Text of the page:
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Matthew Shepard: The story of One of America’s Worst Homophobic Murders

by | Oct 12, 2021

When 21-year-old Matthew Shepard walked into a dive bar in October 1998, little did he know that death awaited him, and in the cruelest of fashion. The University of Wyoming student was grisly murdered by two assailants for simply being gay. 

His death sent shockwaves across America. It is widely seen as one of the country’s worst gay-hate murders. 

“He was just an ordinary kid who wanted to make the world a better place,” his father Dennis Shepard told ABC’s Nightline in a past interview. “And they took that away from him and from us.” 

Matthew was born into a wealthy family and was the eldest of two sons to Judy Peck and Dennis Shepard. His father described him as “a mischievous, stubborn and argumentative child.” He studied at different colleges before enrolling at the University of Wyoming to study political science. 

The Legacy of Matthew Shepard: A Call for Compassion and Equality

 Openly Gay Life

Matthew was interested in international human rights from a young age and had aspirations to become a civil rights advocate. “His goal was to work for the State Department to try to bring the same privileges and rights he thought he had in America to other countries,” his father said.

He lived an openly gay life and even came out to his mother on the phone after graduating from high school. “What took you so long to tell me?” Judy Shepard recalled. She reassured him that she’d known for years, adding that “rejection was not an issue.”

On that fateful day of October 6, 1998, Matthew had met up with friends from the school’s LGBTQ student group to plan upcoming events for LGBTQ awareness week. He later headed to a bar in Laramie for a beer, albeit without his friends.

At the Fireside Bar & Lounge, Matthew was accosted by roofing workers Russell Henderson and Aaron McKinney. They pretended to be gay to win Matt’s confidence. Russell and McKinney then offered Matthew a ride home only to rob him once they got to the truck.

Passing Cyclist

Besides seizing his keys, wallet, and shoes, they repeatedly beat him with the end of a pistol that was in McKinney’s possession. The killers drove Shepard to a remote area where they further hit him on the head severally and left to die tied to a log fence. Matthew was found 18 hours later by a passing cyclist.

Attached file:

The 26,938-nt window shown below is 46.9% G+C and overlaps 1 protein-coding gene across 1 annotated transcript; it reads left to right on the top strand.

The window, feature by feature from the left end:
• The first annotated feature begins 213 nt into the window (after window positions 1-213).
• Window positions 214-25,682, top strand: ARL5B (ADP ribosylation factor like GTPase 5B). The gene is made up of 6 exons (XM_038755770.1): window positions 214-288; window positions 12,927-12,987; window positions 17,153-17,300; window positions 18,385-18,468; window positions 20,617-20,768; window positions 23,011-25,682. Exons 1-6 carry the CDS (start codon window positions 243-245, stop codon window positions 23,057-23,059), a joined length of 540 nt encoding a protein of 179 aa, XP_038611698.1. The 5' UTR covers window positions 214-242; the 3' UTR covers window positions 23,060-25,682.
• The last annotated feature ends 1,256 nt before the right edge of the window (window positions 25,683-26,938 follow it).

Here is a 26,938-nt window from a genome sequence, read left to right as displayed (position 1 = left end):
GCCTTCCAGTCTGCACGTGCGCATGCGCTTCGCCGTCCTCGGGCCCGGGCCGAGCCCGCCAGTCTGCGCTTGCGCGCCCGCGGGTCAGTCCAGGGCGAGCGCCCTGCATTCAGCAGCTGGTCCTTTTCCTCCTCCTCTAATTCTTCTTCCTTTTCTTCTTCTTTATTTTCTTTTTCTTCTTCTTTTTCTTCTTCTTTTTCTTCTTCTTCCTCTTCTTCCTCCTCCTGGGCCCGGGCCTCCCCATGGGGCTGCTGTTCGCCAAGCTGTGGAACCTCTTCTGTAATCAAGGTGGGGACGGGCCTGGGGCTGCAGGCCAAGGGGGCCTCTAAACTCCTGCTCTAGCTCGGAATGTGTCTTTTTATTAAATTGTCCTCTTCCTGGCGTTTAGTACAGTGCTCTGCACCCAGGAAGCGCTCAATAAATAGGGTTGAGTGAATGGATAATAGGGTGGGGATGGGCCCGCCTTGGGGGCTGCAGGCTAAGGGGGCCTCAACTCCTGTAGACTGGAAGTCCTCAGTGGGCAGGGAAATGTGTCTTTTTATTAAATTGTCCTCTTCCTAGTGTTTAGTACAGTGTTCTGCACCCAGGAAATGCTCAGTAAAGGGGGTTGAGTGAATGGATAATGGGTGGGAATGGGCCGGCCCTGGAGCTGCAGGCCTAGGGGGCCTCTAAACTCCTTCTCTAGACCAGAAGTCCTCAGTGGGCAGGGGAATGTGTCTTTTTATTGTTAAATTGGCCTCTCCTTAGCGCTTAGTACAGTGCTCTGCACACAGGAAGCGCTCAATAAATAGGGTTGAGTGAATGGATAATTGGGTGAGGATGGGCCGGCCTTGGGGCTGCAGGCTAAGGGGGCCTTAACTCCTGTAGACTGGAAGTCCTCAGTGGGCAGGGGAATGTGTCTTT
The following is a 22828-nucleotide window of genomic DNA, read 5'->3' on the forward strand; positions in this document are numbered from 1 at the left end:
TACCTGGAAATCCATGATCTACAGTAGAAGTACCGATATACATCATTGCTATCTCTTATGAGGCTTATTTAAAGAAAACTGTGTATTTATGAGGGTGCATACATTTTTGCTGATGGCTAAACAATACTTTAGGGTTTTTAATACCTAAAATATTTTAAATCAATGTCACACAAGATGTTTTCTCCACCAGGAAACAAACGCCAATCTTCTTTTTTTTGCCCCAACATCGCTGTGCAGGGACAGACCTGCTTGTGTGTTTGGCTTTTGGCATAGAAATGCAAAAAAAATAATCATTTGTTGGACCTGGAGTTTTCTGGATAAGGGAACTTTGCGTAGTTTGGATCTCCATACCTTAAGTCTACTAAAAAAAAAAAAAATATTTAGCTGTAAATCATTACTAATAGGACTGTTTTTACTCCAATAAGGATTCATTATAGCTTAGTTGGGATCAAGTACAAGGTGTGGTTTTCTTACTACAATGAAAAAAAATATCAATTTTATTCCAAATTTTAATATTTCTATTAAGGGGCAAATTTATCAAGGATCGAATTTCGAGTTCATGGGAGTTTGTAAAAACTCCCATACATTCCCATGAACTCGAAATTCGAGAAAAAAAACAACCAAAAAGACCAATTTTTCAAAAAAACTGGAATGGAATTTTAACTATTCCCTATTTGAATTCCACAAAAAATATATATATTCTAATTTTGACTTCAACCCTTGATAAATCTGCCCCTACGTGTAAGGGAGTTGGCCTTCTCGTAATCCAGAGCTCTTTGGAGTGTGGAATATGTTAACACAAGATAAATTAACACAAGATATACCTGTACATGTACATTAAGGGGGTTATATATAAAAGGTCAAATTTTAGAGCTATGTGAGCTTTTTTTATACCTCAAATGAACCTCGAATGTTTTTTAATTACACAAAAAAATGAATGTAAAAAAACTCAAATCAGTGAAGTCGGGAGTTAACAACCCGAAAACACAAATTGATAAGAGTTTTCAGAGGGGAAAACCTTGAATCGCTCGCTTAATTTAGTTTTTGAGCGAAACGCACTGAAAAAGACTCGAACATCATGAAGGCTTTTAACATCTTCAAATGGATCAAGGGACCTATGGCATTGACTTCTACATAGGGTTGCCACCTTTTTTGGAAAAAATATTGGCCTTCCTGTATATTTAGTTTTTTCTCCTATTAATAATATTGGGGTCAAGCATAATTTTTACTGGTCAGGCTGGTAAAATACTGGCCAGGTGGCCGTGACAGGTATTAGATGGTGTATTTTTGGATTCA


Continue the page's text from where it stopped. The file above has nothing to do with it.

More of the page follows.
He was admitted to the Intensive Care Unit in a coma. Matthew’s parents, who were in Saudi Arabia, flew to the Colorado hospital and spent time with their son up until his demise five days later.  

His death sparked national outrage, with thousands taking to the streets in protest in Washington D.C. Politicians and celebrities, including prominent queer actors like Ellen DeGeneres, addressed a vigil at the U.S. Capitol.

Although Russell and McKinney were found guilty of felony murder, they were not charged with a hate crime. The federal hate crime laws did not include protection for gay people at the time. 

Matthew Shepard Foundation

It wasn’t until 2009 that President Obama signed the Matthew Shepard and James Byrd, Jr. Hate Crimes Prevention Act. It established a federal law that criminalized attacks based on a victim’s identity.

 Following Matthew’s death, Judy and Dennis Shepard set up the Matthew Shepard Foundation to honor his legacy. The Foundation’s mission is “to replace hate with understanding, compassion and acceptance.”

More than two decades later after the incident, America has witnessed a notable shift in its culture. It has inspired a movement among younger LGBTQ people, according to Jason Marsden, former executive director of the Matthew Shepard Foundation.

“Matt’s story, I think, was inspirational to many people, especially people his age who had not previously been active in LGBT rights who started doing so. Some have gone on to be really prominent activists in the community,” Marsden said.

Matt’s story continues to be displayed through various creative works. The most notable creative work is The Laramie Project, a play about the reaction to the 1998 incident. It is popular among American high schools and has even been performed across several countries.

Fight Far From Over

Even then, the fight for LGBTQ equality is far from over. Queer and trans people of color are still vulnerable to hate crimes. Judy Shepard warned that the hate is still much out there, adding that, “It’s still a very hard time to be a [transgender] kid in America.”

On the 23rd anniversary of Matt’s death, Judy hopes the nation and the LGBTQ community in large will remember his son for his life and legacy despite having a string of college life flaws.

 “Just like every other 21-year-old college student, he had flaws. He was a 21-year-old college student who drank too much, smoked too much and didn’t go to class enough.

 “People just were drawn to him. And there was a great loss not just to us but to all his friends. And people who hadn’t met him yet.”

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Brian Webb

Brian Webb


Brian Webb is the founder and editor-in-chief of HomoCulture, a celebrated content creator, and winner of the prestigious Mr. Gay Canada – People’s Choice award.An avid traveler, Brian attends Pride events, festivals, street fairs, and LGBTQ friendly destinations through the HomoCulture Tour. He has developed a passion for discovering and sharing authentic lived experiences, educating about the LGBTQ community, and using both his photography and storytelling to produce inspiring content.Originally from the beautiful Okanagan Valley in the southern interior of British Columbia, Brian now lives in Vancouver, British Columbia. His personal interests include travel, photography, physical fitness, mixology, drag shows.

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